Without this alien's "manipulative help" the children would certainly have failed. This makes the story far easier to accept, knowing that this very powerful being was actually manipulating them and helping them out of dangerous situations. The children do get the antidote, and the alien gets freed, so there is a happy ending in those two camps.
Thats what its about. Freeing a particular alien while getting an antidote for Dad.
The author doesn't do such a good job here. Ryan, the main protagonist, has no personality. Perhaps its impossible to describe his personality in human terms since he was mostly raised in a pipe men zoo. His younger sister, Becky, also has no personality, but she was born in the pipe men zoo. After reading the whole book I can't tell you what their personalities are like, they don't even act childish.
Becky plays the role of the "unlikely savant". Despite her young age, she understands teleportation devices as good as the aliens and better than her older brother.
So, the way the two characters play off each other is that Ryan is "normal" and his sister "randomly" understands inter-dimensional travel. I think the author did a passable job here. It could have been worse, but it also could have been waaaay better.
The fact that the kids have no real personalities reduces the amount of humor and fun in the story, in my opinion.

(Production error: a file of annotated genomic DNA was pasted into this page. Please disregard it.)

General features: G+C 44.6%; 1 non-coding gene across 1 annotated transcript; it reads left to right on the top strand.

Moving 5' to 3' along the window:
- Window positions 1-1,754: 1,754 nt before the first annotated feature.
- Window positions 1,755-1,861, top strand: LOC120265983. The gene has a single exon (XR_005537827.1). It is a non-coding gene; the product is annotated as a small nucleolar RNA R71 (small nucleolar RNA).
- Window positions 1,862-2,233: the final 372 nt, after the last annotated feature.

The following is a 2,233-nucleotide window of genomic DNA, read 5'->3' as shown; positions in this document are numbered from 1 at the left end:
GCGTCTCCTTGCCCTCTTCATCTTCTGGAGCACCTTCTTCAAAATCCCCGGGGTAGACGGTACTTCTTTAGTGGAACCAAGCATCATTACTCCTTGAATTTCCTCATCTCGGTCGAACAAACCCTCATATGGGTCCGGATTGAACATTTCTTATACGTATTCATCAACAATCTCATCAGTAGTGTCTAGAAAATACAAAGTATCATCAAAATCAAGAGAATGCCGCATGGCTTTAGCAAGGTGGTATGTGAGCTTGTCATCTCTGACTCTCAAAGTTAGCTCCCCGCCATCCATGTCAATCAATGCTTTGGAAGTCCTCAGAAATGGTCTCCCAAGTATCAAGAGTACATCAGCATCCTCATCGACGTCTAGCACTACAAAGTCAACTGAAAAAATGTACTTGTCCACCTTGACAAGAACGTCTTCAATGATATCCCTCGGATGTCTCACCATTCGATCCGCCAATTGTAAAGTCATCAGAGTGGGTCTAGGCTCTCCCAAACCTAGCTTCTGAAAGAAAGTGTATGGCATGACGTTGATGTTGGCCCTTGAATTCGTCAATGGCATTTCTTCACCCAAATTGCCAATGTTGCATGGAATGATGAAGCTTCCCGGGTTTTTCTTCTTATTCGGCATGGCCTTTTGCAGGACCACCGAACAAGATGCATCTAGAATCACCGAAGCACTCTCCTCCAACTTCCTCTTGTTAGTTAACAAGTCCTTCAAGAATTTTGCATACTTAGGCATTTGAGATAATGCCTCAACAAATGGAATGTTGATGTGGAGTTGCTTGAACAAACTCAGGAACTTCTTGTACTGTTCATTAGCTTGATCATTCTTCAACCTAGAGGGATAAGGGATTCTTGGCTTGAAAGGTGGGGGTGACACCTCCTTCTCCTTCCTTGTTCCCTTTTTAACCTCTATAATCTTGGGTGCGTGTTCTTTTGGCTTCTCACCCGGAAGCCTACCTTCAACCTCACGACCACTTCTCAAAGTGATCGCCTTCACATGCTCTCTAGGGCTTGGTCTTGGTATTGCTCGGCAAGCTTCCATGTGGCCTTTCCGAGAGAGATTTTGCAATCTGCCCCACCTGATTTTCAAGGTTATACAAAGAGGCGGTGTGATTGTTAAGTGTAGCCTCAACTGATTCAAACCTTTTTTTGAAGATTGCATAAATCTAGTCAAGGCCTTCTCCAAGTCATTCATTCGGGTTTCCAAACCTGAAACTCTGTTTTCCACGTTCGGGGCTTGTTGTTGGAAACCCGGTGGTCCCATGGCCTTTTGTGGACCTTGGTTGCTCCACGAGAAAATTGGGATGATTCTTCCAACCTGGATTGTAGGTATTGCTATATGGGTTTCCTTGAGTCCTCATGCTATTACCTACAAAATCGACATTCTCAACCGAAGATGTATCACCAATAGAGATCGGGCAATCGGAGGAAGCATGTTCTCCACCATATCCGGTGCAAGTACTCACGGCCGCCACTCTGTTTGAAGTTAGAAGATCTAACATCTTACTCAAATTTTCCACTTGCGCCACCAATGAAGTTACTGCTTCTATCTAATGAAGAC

I think that the author did a good job of creating a host of aliens for the kids to interact with. We have the insect alien, the dog alien, the hedgehog alien, the Pipe alien (of course), and a blob alien who all work together, although very unwillingly. The aliens were interesting and acted the same consistently throughout the book, making you feel like they were different species. All the text in the book that is spoken in the main alien language is in one font, and all english spoken is in another font, which really helps to keep track of how things are being said. I think the author did a very good job here, certainly better than the main character development.
The action sequence in the end was the weakest part of the book, in my opinion. It was a letdown after an otherwise well written book. It was supposed to be climactic and it fell flat for me, but I think younger readers would think it was fine.
I would have liked to see the Pipe Men get to explain why they do what they do, but, it doesn't happen. We only get to hear one side of the story.
Otherwise I think it was a "fun read" and the science fiction was amusing.
Well, I hope this review helps you make your decision. Its a nice book which never brings up touchy subjects like guy-girl relationships, broken families, the dark side humanity, or whatever. Its very safe, and its fun. A good casual book.